Black and white emphasizes tonal range. I don't mean to suggest that light is not important in color photos, but sometimes color competes with (or is less important than) what is happening with the light. In the above photo, for example, the wet pavement, the tabletops, the texture of the metal grating, and the chrome outline of the chairs all gain more interest in black and white. The deserted scene also seems to call for monochrome.

Another photo that I've used before in color is well suited to black and white. The flea-market setting and the old photogravure give a sense of the past—as does black and white. Something about the emotion changes when you remove the red from the container behind the dog and the pink from the tablecloth.

This photo I took of an older man examining the provocative window display at a large Parisian department store looks more Doisneau-esque (not a word, I know) in black and white. As with the photo of the dog above, the emotion changes in black and white. The relation between the man and the mannequin (each "looking" at the other) somehow changes, but I can't put it into words.

What do you think? When you use black and white? Share your comments, and share your work this month.

Friday, January 9, 2009

When do you use black and white? part 1

Truth be told, I am a reformed black and white snob.

Before I went digital, I shot almost exclusively in black and white. Why the change? I learned to appreciate color as soon as I had to work to calibrate my printer for it. Suddenly, I paid more attention to color and I began to shoot with color in mind.

But let's say you are trying to convert color to black and white for the Monthly Special. Do some photos work better in black and white than others? Yes. Most definitely. But which ones? That's the hard part. Personal preference plays a huge role here; there are no set rules. Nevertheless, here are a few ideas to consider:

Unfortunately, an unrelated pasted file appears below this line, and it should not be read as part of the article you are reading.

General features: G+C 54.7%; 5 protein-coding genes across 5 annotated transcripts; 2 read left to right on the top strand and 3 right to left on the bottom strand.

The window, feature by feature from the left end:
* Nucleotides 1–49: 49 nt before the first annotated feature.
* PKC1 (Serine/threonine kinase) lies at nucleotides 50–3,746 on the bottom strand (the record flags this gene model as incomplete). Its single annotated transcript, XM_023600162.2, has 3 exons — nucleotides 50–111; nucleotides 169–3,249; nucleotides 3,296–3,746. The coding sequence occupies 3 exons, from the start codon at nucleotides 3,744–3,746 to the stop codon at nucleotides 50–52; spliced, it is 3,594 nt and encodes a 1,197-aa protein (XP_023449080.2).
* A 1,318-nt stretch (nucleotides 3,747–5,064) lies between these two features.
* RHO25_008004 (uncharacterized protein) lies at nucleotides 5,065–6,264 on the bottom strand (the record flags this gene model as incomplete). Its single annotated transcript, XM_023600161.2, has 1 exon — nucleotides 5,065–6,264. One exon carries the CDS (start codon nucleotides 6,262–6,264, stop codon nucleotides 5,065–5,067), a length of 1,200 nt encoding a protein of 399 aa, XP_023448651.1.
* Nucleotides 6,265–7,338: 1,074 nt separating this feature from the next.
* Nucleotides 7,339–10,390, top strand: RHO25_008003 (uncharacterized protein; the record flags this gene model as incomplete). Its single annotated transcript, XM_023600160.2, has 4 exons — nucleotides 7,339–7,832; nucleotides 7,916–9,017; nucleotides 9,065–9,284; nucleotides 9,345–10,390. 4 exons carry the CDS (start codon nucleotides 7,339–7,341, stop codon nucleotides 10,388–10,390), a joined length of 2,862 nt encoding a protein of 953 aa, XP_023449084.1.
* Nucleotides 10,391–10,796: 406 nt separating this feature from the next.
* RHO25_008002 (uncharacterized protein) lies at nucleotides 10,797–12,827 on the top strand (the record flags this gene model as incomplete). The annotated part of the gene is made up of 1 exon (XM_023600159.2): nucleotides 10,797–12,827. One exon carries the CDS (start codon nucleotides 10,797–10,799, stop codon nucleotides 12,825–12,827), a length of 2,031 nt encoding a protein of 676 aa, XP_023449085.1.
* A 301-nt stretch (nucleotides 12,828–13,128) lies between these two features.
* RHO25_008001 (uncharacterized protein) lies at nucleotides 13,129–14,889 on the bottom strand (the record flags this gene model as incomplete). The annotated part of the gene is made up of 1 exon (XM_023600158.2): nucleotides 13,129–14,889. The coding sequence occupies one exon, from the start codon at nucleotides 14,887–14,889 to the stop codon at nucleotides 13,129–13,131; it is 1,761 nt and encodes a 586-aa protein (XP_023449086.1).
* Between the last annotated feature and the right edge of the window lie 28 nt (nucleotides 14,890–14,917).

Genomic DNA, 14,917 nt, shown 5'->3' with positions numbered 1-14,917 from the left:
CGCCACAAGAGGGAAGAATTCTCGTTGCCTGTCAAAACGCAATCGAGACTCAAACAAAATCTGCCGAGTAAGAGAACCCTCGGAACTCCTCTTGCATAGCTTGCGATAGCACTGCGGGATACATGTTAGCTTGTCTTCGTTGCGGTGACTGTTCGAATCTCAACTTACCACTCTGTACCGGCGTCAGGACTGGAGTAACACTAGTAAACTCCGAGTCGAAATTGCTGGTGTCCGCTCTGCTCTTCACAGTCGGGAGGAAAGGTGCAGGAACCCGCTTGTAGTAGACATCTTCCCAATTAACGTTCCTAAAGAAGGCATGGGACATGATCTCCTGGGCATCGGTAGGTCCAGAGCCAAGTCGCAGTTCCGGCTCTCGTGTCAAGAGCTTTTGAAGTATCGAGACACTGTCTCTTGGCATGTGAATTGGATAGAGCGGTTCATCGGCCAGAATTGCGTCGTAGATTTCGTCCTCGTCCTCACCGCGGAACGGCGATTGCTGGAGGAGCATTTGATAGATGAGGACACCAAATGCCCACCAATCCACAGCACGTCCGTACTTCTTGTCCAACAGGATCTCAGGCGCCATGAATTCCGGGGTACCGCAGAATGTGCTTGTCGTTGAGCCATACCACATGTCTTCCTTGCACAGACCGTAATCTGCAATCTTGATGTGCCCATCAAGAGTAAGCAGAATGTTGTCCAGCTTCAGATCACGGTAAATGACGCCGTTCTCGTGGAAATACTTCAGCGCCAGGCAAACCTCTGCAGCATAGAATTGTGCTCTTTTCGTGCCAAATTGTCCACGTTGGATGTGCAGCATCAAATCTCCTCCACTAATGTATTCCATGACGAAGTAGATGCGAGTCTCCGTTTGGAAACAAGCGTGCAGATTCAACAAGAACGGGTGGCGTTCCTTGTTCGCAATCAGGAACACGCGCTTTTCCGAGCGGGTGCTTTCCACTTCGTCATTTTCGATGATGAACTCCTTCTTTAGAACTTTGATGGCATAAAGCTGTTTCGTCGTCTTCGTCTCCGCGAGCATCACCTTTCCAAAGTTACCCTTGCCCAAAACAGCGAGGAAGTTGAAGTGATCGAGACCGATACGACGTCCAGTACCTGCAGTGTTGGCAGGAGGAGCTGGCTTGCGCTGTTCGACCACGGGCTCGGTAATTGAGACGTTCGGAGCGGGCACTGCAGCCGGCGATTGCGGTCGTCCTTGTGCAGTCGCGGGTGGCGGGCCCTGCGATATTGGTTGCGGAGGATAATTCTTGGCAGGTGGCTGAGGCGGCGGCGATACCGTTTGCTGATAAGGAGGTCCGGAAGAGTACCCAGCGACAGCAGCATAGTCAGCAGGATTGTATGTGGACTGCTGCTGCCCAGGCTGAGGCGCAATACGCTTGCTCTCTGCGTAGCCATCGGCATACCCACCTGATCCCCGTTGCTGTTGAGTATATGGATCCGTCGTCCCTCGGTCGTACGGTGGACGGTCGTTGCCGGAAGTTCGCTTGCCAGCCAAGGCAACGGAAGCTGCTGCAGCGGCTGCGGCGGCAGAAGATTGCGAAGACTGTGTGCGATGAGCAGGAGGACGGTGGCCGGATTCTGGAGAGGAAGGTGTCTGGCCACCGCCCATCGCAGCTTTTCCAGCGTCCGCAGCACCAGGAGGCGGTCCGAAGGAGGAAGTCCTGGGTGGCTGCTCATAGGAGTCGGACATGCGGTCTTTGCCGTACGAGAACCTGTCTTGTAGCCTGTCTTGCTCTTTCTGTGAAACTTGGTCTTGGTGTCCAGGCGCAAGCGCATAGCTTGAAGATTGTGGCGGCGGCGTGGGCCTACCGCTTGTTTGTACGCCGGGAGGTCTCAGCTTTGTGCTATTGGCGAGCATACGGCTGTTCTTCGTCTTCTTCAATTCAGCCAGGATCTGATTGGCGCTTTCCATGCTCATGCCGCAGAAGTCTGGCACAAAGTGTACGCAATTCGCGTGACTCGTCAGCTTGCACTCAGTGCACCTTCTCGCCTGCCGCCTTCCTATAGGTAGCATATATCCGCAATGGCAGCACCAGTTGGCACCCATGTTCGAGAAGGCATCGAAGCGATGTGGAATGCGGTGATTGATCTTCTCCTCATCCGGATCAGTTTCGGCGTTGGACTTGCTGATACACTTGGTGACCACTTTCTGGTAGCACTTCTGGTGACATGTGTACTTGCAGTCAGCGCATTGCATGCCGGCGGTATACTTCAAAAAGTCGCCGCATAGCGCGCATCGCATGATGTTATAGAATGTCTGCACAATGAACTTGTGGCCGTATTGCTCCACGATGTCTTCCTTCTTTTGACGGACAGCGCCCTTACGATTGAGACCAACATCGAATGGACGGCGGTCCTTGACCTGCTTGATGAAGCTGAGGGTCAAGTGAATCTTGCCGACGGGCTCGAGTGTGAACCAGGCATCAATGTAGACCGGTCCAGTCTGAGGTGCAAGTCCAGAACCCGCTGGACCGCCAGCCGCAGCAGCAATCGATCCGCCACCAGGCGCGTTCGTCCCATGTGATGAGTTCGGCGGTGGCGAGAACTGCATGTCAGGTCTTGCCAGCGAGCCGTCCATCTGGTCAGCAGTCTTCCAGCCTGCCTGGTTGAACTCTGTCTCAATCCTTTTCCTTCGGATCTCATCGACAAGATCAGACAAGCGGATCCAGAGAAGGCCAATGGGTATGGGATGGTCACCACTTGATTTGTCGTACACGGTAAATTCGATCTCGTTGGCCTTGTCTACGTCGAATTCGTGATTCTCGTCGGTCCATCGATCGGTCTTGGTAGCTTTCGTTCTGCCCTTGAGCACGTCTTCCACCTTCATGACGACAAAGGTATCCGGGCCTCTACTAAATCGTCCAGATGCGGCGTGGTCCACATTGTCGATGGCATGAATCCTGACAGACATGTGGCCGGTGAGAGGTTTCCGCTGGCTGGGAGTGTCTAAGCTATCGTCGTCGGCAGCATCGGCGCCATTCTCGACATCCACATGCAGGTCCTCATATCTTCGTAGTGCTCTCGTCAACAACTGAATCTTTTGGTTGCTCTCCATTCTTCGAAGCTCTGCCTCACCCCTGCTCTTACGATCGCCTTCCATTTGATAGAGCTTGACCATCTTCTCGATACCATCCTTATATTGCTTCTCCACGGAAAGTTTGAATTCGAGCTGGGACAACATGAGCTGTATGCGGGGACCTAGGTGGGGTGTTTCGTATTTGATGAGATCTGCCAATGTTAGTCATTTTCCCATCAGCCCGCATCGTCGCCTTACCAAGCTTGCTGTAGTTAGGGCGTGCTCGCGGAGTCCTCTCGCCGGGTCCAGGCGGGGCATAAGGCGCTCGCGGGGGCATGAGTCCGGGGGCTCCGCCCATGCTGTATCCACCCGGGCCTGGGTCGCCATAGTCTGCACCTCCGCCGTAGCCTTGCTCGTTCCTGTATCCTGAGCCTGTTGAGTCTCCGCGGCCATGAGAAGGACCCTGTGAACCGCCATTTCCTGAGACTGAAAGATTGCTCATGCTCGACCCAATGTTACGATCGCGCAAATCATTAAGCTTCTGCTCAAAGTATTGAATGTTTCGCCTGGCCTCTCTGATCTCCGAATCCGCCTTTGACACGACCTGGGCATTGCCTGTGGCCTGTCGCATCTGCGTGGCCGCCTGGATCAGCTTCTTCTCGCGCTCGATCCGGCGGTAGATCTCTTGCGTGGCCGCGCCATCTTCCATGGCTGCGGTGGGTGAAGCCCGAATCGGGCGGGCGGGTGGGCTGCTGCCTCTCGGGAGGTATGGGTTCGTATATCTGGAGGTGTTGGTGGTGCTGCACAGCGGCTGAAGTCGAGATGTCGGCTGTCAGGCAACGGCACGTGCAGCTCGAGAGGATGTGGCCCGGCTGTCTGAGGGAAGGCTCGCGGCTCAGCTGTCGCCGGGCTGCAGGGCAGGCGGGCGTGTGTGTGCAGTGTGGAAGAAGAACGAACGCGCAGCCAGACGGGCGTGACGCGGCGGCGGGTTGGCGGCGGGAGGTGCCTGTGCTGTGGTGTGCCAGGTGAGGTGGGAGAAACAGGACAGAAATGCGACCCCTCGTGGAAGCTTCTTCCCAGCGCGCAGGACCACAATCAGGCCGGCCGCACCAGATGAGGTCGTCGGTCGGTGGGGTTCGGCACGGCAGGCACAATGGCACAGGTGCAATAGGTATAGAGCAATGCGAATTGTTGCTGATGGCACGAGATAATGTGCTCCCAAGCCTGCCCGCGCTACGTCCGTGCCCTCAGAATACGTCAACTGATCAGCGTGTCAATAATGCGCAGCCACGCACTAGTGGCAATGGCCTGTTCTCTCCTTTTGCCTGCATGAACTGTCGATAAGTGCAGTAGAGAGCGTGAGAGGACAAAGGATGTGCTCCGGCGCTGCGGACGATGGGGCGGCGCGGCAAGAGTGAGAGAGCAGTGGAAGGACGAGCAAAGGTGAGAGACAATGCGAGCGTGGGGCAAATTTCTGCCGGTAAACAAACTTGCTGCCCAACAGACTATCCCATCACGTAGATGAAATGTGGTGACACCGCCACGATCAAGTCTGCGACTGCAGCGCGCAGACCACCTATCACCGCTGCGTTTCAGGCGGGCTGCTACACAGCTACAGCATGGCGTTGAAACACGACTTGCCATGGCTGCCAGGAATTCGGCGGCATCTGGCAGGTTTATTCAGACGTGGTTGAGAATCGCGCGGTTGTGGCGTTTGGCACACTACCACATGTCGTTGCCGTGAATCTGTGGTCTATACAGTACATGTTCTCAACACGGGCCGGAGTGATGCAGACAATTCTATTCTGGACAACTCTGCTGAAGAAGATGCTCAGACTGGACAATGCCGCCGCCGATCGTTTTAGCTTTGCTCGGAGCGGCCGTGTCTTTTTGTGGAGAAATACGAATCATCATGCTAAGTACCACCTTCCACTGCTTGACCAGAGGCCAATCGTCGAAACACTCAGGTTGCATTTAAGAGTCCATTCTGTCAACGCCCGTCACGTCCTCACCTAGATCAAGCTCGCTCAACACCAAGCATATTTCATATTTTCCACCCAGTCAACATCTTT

I'm envisioning something a teenager might like in their room rather than realism. This very contrasty and stylized (almost iPod ad-like) conversion emphasizes the silhouette and dramatizes the sky.

Possible rule #1: Extreme lighting converts well to black and white.

The above detail from a statue in the Louvre highlights the life-like body and beautiful folds of fabric created by the sculptor. I liked the color original, but seriously, how much color did it really have?

Possible rule #2: If the image is fairly monochromatic to begin with, it's a good candidate for black and white.

Technically, this isn't the best image, but I wanted to post it anyway because I like the old man stooped over the bin of books contrasted with the younger man going about his business and glancing sideways. Is he judging? Is he thinking about stopping to look at books as well even if it means arriving late to work? In color, the trees, awnings, and umbrellas in the background distract from the real subject matter.

Possible rule #3: If color distracts from the real focus try black and white.

Friday, January 2, 2009

January Monthly Special: Black and White

Months ago I decided that January would be the perfect month to explore black and white photography. Winter here is very monochromatic, and unless you love to ski/snowboard, the only positive thing about the stark and frozen environment is that the obligatory sweaters hide extra post-holiday pounds. Were it not for the Sundance Film Festival, I'm sure I'd be a prime candidate for SAD. Instead, when I am not hibernating in movie theaters I will be learning to appreciate shades of gray.

Throughout the month, I will present a few methods for converting color to black and white, beginning today with the Channel Mixer.

The Channel Mixer method works in most versions of Photoshop, including Elements (sort of—more on that later). After this tutorial, you have no excuse for using the inferior Desaturate or Grayscale commands. Later in the month, we will move on to more nuanced work.